Trump’s greatest disaster is still unfolding

Published On: June 29, 2024

Trump selected three justices to the Supreme Court - creating a conservative supermajority.

Every land and nation on this planet we call home is in the midst of our climate disruption – so powerful it threatens mass extinction, and unlivable conditions. Meanwhile, Trump created a conservative supermajority in the U.S. Supreme Court – now paving the way for more delay on climate action.

 

Background

The Supreme Court of the United States (SCOTUS) is the highest court in the federal judiciary of the United States. It has ultimate appellate jurisdiction over all U.S. federal court cases, and over state court cases that turn on questions of U.S. constitutional or federal law.

The expansion of a 5–4 conservative majority to a 6–3 supermajority during the presidency of Donald Trump led to analysts calling the court the most conservative since the 1930s as well as calls for an expansion in the court’s size to fix what some saw as an imbalance, with Republicans having now appointed 14 of the last 18 justices.

NYT: A foundational 1984 decision required courts to defer to agencies’ reasonable interpretations of ambiguous statutes, underpinning regulations on health care, safety and the environment.

The Supreme Court swept aside a longstanding legal precedent on Friday, reducing the power of executive agencies and endangering countless regulations by transferring power from the executive branch to Congress and the courts. Chief Justice John G. Roberts Jr., writing for the majority, said that “agencies have no special competence” and that judges should determine the meaning of federal laws.

The precedent, Chevron v. Natural Resources Defense Council, is one of the most cited in American law, underpinning 70 Supreme Court decisions and roughly 17,000 in the lower courts. Critics of regulatory authority immediately hailed the decision, suggesting it could open new avenues to challenge federal rules in areas ranging from abortion pills to the environment.

NYT: Karine Jean-Pierre, the White House press secretary, called the Supreme Court’s ruling “another deeply troubling decision that takes our country backwards” and the latest decision by the court to side with Republican-backed special interests and block commonsense rules on health, the environment and worker protection.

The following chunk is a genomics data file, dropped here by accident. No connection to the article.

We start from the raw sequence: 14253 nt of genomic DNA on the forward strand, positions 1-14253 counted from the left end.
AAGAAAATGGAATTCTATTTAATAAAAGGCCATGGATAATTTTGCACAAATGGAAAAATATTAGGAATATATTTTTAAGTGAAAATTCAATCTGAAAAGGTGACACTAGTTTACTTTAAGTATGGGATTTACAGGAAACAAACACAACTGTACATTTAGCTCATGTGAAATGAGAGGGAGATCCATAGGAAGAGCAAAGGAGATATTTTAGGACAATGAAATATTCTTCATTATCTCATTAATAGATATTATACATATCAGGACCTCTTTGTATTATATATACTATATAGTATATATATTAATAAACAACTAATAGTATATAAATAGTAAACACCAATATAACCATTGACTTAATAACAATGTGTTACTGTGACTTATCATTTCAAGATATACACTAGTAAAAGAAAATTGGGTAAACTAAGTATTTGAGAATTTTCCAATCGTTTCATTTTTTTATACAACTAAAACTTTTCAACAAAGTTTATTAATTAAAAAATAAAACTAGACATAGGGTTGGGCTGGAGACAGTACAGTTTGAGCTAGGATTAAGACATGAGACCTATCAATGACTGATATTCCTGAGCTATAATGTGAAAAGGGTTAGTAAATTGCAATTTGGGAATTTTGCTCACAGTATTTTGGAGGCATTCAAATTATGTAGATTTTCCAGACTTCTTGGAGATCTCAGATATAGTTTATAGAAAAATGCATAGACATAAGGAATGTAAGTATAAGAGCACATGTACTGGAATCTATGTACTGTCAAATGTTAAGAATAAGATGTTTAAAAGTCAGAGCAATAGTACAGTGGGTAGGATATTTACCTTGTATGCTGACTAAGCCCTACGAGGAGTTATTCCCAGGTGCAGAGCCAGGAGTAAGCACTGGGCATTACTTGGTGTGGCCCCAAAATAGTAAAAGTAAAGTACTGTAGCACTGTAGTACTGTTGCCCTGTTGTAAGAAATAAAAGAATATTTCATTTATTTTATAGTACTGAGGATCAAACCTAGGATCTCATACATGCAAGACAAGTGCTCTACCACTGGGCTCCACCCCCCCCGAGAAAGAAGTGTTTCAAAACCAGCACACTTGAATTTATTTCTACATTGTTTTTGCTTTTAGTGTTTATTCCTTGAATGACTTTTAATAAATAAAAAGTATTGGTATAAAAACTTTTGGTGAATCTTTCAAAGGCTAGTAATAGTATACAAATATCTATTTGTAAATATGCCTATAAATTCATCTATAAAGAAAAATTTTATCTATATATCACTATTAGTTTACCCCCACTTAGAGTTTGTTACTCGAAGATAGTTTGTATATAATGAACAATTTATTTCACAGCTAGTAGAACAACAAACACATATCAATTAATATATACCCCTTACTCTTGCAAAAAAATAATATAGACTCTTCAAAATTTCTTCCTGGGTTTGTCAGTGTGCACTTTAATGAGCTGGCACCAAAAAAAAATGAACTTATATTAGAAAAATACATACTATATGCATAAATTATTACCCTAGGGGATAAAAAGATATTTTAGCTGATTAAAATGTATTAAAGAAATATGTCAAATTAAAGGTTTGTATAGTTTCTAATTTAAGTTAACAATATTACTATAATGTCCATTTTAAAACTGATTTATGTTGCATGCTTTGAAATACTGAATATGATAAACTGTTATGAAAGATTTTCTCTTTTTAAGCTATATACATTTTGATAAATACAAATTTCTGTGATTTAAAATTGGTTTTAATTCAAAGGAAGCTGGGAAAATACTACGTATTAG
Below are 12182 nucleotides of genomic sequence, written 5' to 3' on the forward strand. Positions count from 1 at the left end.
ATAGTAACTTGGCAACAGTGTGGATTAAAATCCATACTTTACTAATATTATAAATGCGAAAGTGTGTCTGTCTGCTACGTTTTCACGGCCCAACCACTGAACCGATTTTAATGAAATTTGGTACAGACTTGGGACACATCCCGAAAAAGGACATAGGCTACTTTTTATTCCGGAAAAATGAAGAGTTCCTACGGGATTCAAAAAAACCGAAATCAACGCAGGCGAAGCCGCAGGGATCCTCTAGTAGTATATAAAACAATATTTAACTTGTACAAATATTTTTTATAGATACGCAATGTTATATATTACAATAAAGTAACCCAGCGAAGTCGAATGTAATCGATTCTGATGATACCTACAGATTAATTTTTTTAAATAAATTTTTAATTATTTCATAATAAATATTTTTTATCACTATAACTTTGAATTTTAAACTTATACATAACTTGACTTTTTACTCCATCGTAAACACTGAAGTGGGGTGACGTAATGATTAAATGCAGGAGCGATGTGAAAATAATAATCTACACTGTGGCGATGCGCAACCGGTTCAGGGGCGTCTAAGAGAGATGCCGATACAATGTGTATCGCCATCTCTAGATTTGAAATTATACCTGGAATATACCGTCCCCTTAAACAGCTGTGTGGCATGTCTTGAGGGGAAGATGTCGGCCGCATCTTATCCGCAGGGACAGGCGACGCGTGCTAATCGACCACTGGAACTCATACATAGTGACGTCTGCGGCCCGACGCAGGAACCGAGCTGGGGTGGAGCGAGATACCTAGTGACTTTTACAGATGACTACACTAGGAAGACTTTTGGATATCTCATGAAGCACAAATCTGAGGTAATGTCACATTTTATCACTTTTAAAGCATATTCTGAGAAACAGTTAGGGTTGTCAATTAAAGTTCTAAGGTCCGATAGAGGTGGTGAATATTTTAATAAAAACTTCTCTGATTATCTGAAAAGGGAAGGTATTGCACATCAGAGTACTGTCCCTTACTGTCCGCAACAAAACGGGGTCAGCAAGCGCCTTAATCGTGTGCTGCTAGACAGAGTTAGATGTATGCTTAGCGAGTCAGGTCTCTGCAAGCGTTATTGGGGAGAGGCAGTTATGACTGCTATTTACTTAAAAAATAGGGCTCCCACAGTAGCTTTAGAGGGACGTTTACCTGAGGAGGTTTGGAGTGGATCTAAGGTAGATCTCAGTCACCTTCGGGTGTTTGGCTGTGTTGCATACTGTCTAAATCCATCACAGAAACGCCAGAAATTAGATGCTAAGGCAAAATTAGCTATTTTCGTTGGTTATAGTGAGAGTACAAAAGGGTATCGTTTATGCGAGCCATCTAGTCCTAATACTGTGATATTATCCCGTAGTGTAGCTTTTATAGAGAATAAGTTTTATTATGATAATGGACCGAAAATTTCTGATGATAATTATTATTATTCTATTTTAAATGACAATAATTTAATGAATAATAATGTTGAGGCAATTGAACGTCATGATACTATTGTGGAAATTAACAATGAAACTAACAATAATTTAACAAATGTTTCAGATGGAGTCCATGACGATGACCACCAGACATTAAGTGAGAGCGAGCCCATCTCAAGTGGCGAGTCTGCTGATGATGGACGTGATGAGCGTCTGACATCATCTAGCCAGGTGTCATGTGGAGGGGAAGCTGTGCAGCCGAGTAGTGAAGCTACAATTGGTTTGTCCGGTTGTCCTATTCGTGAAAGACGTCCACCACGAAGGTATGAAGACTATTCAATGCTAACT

BBC What is the Chevron deference, and why it mattered – Commercial fishing companies – supported by conservative and corporate groups including the billionaire Charles Koch – sued in two separate cases.

The Verge What SCOTUS just did to broadband, the right to repair, the environment, and more – By overturning Chevron, the Supreme Court has declared war on an administrative state that touches everything from net neutrality to climate change.

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Approval ratings

Public trust in the court peaked in the late 1980s. Since the 2022 Dobbs ruling that overturned Roe v. Wade and permitted states to restrict abortion rights, Democrats and independents have increasingly lost trust in the court, seen the court as political, and expressed support for reforming the institution.

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Composition and selection

The electoral college (which elects the President who nominates the justices) and the US Senate which confirms the justices, have selection biases that favor rural states that tend to vote Republican, resulting in a conservative Supreme Court. Ziblatt and Levitsky estimate that 3 or 4 of the seats held by conservative justices on the court would be held by justices appointed by a Democratic president if the Presidency and Senate were selected directly by the popular vote.

The three Trump appointees to the court were all nominated by a president who finished second in the popular vote and confirmed by Senators representing a minority of Americans. In addition, Clarence Thomas’ confirmation and Merrick Garland’s blocked confirmation in 2016 were both decided by Senators representing a minority of Americans. Greg Price also critiqued the Court as minority rule.

Secretive proceedings

The court has been criticized for keeping its deliberations hidden from public view. For example, the increasing use of a ‘shadow docket‘ facilitates the court making decisions in secret without knowing how each Justice came to their decision. In 2024, after comparing the analysis of shadow-docket decisions to Kremlinology, Matt Ford called this trend of secrecy “increasingly troubling”, arguing the court’s power comes entirely from persuasion and explanation.

A 2007 review of Jeffrey Toobin‘s book compared the Court to a cartel where its inner-workings are mostly unknown, arguing this lack of transparency reduces scrutiny which hurts ordinary Americans who know little about the nine extremely consequential Justices.

The Nation: We Just Witnessed the Biggest Supreme Court Power Grab Since 1803 – The court has given itself nearly unlimited power over the administrative state, putting everything from environmental protections to workers’ rights at risk.

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About the Author: Climate State
Climate State
Climate State covers the broad spectrum of climate change, and the solutions, since 2011 with the focus on the sciences. Climate State – we endorse data, facts, empirical evidence.
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